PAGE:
Trends in Catalogues

Was reading through the latest Bunnings catalogue, dropped in the letterbox today.

Noted with interest a dramatic change in content: once there was pages of GMC tools, now there was only one, and that was the tool bag.  I don’t have a particular opinion about what is actually advertised, but it is strange seeing a brand that was once so strongly supported, (and I daresay made up a massive percentage of the total tool sales over the last few years) suddenly vanish.

All that is left is a tool bag that has in the vicinity of 100% markup.

No Triton either (not that that’s unusual), but it has been that was for a long time, and for a long time sales haven’t been that high.  Does the fault lie with the manufacturer, that their product is no longer desirable? (The ongoing interest in the product on Ebay seems to contradict this hypothesis).  Does it lie with the customer, or the market, with other tools moving into the traditional areas occupied by these brands?  Perhaps, but even then, walking into these hardware outlets, and there isn’t any particular competitors product obviously available, not at the same quality.  Does it lie with the retailer, not continuing to actively support the brands?  I don’t know the answer, but it raises interesting questions.

3 Responses

  1. It’s difficult to know what’s going on in the big, mystical world of commerce. I enquired about Triton products at the local (New Zealand) branch od Mitre 10 Mega, which until a short while ago stocked Triton. I was told that Triton had stopped supplying Mitre 10 Mega in NZ without any explanation, but it was believed that an exclusive deal had been struck with Bunnings, who are trading in NZ but are not due to open their branch in our town until some time next year.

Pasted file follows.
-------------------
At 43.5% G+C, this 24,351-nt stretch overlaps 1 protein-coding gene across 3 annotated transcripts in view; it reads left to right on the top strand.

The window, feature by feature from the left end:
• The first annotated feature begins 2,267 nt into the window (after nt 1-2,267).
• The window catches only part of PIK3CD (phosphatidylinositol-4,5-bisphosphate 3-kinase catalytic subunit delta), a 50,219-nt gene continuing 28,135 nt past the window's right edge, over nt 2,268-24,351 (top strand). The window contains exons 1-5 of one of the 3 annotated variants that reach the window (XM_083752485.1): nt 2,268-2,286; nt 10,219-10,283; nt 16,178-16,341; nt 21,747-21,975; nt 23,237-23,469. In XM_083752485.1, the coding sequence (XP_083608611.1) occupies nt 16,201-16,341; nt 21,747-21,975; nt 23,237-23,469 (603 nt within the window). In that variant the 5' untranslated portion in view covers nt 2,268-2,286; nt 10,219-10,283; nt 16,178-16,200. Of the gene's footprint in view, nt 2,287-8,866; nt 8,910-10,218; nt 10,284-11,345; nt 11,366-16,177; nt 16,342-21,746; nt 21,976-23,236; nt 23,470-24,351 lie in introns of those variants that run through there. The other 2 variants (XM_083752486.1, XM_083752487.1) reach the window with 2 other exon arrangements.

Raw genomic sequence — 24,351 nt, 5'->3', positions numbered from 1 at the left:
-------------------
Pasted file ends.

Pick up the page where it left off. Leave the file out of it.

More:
2. I was recently in a Bunnings [Rosebud, for what it’s worth], buying some things not related to woodwork, and I decided to have a look at the tools department.

    I usually buy my power tools at Just Tools in South Melbourne who generally only sell better quality products.

    The comparison was stark. At Just tools, the bottom on the range they sell is Ryobi and at Bunnings, the top of the range they offer is Ryobi. I think this says a lot about the market Bunnings is aiming for.

    I also noted that the only Triton tool on offer at Bunnings was the smaller router.

    Perhaps Triton is a bit too up market for Bunnings these days!

  3. Triton certainly has fallen out of favour from Bunnings point of view – still getting rave reviews in the US, and still very popular in the second-hand market here.

    Doesn’t seem to correlate does it?

    I wonder if what I’m observing is because of a downgrading in the quality of product provided by the supplier (Bunnings), or because of a refinement in purchase expectations of the consumer (me)?

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